Re: Pennsy, Arrogance . . .


prr6380
 

I don't believe that "Standard Railroad of the World" was really
refering to anything to do with equipment standards. Instead, it
was a marketing phrase intended to say that the PRR was setting
the "Standard" as to how to run a railroad. They were proud of it
successes.

Marketing people years later came up with "America's Team" to call
the Dallas Cowboys. As a Steeler fan I though it to be arroganat,
but I got over it. Some railfans seem to not be able to. The PRR
and the Cowboys eventually fell on hard times.

Walt Stafa


-- In STMFC@yahoogroups.com, "Kurt Laughlin" <fleeta@...> wrote:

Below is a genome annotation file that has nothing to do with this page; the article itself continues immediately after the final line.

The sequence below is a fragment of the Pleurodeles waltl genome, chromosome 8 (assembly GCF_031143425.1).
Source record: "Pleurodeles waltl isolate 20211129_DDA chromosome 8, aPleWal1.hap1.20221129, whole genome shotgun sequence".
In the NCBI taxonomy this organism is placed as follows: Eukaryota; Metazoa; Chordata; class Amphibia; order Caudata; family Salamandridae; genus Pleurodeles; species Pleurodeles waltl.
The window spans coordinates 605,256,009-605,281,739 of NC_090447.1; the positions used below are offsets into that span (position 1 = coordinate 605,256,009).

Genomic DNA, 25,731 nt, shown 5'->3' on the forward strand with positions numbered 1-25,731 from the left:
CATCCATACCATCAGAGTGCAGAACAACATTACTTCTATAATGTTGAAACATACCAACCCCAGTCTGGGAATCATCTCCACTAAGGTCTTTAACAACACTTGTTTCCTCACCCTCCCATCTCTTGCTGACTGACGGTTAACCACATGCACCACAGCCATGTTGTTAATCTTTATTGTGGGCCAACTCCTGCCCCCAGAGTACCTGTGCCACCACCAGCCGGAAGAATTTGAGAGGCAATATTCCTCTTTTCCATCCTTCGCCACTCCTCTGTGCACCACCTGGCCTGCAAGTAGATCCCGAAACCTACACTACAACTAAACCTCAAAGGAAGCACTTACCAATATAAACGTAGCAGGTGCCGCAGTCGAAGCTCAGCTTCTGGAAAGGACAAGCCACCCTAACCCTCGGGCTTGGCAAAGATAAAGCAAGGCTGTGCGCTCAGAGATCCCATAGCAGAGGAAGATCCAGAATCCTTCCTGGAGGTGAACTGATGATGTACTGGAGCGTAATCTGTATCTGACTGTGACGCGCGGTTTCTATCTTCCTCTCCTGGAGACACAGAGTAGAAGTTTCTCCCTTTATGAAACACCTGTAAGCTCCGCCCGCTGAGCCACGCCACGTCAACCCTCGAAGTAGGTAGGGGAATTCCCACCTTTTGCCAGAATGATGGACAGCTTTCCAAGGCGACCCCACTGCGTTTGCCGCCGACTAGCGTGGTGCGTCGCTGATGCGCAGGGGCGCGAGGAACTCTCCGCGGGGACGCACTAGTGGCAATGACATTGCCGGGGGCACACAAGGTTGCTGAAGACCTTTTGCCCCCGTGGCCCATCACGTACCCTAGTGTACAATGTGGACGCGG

----- Original Message -----
From: SUVCWORR@...

thompson@... writes:

Tell us again, Greg, which railroad it was which styled itself
the "Standard Railroad of the World."

While the PRR did call itself the "Standard Railroad of the World"
this is
an implied misconception of the origin of the moniker.
The "Standard" did
refer to a standard for other RR's to follow but referenced the
standardization
of various parts used mainly in locomotives, and infrastructure
and to a
lessor extent freight cars.
----- Original Message -----

Again, my impression from what I've read - not researched - was
that this
moniker had more to do with foreign governments believing that
because the
PRR was the biggest, it must also be the best and seeking out
technical and
management help from the PRR to develop and improve their own
systems.
Thus, elsewhere in the world, the PRR was held up as the standard
that a
modern railroad should seek to follow, in other words, "The
Standard
Railroad of the World".

KL

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